2010 NCAA Men's Scoring-No Psych Out: Nobody Will Catch Top Seed Texas

Anyone who read our women’s preview knows how this works. Now it’s time to take an in depth look at the men’s psych sheet, and see who the favorites are, and who are the teams to watch.

Here is a link to the official psych sheets, for reference.

First, the teams with the most entries:

  1. Cal 18
  2. Arizona 18
  3. Texas 18
  4. Auburn 17
  5. Stanford 16
  6. Georgia 15
  7. Ohio State 15
  8. Florida 11
  9. Michigan 11

Remember, this doesn’t include divers, which will be decided at this weekend’s zone diving championships. Essentially, six diving events count as a single roster spot. For Texas, who has defending 1-meter national champion Drew Livingston, this means that 18th swimmer is likely to be left home, although it’s probably a non-scoring swimmer.

Before we dive deeper, I’ll list the scores as the psych sheets go.

  1. Texas 491
  2. Stanford 402
  3. Florida 362
  4. Auburn 334
  5. Cal 320
  6. Michigan 296
  7. Arizona 249
  8. Georgia 191
  9. Ohio State 146
  10. Virginia 125
  11. USC 116
  12. UNC 93
  13. Kentucky 86
  14. Texas A&M/Tennessee 82

Based on the scoring coming into the meet, Texas looks almost untouchable. They had a good, but not great, Big 12 Championships, which leads me to believe that they weren’t very rested, and still have a lot of time to drop. I don’t think anybody can catch them, especially when you add in the aforementioned Livingston, who is a favorite to win at least one board, and will probably final on at least one more. Stanford, the only team within grasping distance, will get a boost with the return of Dwight Dumais, who missed the Pac-10 Championships with a shoulder injury.  Assuming that he is healthy, Dumais is an All-American on two boards.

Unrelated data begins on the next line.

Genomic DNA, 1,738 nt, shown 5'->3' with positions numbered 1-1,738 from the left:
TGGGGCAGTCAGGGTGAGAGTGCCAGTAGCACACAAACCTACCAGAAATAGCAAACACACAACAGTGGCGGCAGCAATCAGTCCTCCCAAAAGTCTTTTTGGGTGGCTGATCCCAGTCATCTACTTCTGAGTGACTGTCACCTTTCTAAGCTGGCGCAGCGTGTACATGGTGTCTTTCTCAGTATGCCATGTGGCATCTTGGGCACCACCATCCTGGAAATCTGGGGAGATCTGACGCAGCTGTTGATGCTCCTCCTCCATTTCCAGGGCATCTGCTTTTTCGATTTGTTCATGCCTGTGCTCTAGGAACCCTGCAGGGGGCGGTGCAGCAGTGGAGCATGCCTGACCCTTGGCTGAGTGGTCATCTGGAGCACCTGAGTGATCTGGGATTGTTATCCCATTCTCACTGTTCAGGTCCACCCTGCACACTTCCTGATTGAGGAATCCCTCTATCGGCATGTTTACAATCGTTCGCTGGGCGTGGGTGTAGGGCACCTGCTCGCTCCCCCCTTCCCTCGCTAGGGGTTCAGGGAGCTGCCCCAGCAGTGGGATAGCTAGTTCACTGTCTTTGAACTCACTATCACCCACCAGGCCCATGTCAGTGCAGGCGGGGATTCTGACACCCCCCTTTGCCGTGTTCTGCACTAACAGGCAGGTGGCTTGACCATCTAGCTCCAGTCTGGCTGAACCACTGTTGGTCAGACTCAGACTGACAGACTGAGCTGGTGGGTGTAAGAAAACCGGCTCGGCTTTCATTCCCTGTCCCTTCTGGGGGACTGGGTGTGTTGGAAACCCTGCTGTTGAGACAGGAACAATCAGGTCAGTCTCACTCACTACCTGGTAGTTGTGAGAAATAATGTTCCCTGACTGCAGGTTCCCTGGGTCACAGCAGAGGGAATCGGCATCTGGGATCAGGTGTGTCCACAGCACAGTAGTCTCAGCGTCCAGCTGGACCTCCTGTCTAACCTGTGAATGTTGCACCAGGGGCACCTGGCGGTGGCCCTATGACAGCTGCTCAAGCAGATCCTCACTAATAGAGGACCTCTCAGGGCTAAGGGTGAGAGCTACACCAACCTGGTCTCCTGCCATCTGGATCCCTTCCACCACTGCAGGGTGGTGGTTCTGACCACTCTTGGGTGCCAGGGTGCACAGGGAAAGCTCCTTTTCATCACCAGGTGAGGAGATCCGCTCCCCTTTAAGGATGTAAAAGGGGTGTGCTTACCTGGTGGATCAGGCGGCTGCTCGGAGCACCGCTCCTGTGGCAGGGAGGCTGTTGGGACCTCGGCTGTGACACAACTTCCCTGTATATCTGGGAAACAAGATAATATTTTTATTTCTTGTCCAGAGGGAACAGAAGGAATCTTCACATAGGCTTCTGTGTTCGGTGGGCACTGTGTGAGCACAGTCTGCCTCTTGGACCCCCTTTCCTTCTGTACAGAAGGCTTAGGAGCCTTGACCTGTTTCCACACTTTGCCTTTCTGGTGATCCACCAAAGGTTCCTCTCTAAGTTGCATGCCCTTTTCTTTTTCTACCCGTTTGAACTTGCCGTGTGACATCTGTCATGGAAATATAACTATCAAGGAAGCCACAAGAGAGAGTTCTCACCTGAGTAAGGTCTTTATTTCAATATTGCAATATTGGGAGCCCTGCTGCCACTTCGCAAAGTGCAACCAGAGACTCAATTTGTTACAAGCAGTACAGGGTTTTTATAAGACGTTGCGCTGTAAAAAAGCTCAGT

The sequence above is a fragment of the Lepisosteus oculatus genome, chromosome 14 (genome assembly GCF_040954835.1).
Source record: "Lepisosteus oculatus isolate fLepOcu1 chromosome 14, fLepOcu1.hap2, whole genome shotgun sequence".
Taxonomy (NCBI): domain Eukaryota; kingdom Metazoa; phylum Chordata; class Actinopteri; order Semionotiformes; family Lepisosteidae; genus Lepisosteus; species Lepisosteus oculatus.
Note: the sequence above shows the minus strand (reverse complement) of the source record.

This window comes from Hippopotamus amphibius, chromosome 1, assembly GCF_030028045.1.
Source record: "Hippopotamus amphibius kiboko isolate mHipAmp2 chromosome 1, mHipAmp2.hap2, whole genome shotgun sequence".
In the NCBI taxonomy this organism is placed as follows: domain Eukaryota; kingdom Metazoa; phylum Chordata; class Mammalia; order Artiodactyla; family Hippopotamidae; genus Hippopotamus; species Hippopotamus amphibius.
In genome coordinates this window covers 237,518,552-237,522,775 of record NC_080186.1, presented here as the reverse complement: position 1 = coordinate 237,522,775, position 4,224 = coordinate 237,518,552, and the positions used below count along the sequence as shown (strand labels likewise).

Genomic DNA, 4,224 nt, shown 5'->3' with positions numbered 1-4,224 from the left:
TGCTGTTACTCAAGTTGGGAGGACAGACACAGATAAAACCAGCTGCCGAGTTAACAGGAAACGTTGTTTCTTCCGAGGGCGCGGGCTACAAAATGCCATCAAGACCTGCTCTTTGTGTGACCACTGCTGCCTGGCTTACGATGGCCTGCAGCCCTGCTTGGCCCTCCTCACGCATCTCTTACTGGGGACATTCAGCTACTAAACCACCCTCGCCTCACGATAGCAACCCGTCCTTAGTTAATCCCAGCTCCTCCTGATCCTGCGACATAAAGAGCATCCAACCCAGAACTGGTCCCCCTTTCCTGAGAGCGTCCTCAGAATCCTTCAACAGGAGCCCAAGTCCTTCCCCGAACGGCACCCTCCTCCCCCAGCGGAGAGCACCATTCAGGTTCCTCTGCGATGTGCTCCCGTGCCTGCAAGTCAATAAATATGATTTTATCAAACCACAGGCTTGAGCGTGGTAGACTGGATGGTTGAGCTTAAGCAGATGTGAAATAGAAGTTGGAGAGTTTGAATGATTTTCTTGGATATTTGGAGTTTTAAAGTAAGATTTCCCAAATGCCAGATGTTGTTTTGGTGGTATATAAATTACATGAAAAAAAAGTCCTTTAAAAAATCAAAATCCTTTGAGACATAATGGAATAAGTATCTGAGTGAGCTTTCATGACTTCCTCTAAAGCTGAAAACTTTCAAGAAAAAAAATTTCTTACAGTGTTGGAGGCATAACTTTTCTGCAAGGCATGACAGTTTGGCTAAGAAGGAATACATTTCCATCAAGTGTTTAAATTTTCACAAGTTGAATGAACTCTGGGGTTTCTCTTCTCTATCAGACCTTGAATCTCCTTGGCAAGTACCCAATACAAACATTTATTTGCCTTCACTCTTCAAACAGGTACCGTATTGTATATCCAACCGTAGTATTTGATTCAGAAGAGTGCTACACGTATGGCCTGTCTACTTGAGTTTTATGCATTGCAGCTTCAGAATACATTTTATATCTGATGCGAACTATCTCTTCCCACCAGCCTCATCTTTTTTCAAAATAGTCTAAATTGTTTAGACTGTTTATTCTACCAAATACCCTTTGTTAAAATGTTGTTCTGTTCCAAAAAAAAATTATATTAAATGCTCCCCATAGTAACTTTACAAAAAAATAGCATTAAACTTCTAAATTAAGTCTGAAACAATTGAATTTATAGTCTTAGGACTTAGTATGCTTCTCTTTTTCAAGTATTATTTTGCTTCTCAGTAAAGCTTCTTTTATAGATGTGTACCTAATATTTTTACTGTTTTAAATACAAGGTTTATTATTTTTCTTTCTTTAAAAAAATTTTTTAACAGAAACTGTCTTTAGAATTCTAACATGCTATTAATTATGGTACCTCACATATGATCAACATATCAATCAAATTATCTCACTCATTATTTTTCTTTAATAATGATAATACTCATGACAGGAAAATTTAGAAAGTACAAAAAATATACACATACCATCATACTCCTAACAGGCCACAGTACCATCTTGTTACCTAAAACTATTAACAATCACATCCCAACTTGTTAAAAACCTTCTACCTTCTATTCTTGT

But Texas has both swimmers with the potential to win events, and a massive amount of swimmers predicted to finish in the scoring. The huge number of swimmers they will have in the top 16 will give them a huge margin of error. They also have the motivation, as they just lost a close meet to Auburn last season, with some controversy about not having access to the same level of suits. They are just too good this year, and should roll to a national title.

This season, Stanford is rarely mentioned without bringing up their loss of Austin Staab, the defending NCAA Champion, and U.S. Open record holder (the SCY equivalent of a world record) in the 100 fly. Although Stanford has done a commendable job without him, including winning their 29th straight Pac-10 title, this meet would be an absolute dogfight between the two for the title. Perhaps one of the best showdowns in the history of the meet even. But alas, it is not to be, and Stanford is going to have to settle for another top-4 finish (they’ve finished in the top 4 for 20 consecutive years).

So what of the defending champion Auburn Tigers? They still have the top flight sprinters (Gideon Luow, Adam Brown), but don’t have the depth in the 200 yard+ events to take the title this year. They are a very similar squad to California, who will be anchored by All-World sprinter Nathan Adrian but just don’t have the bredth of strength to compete for the overall crown. But don’t be surprised if either squad wins multiple events.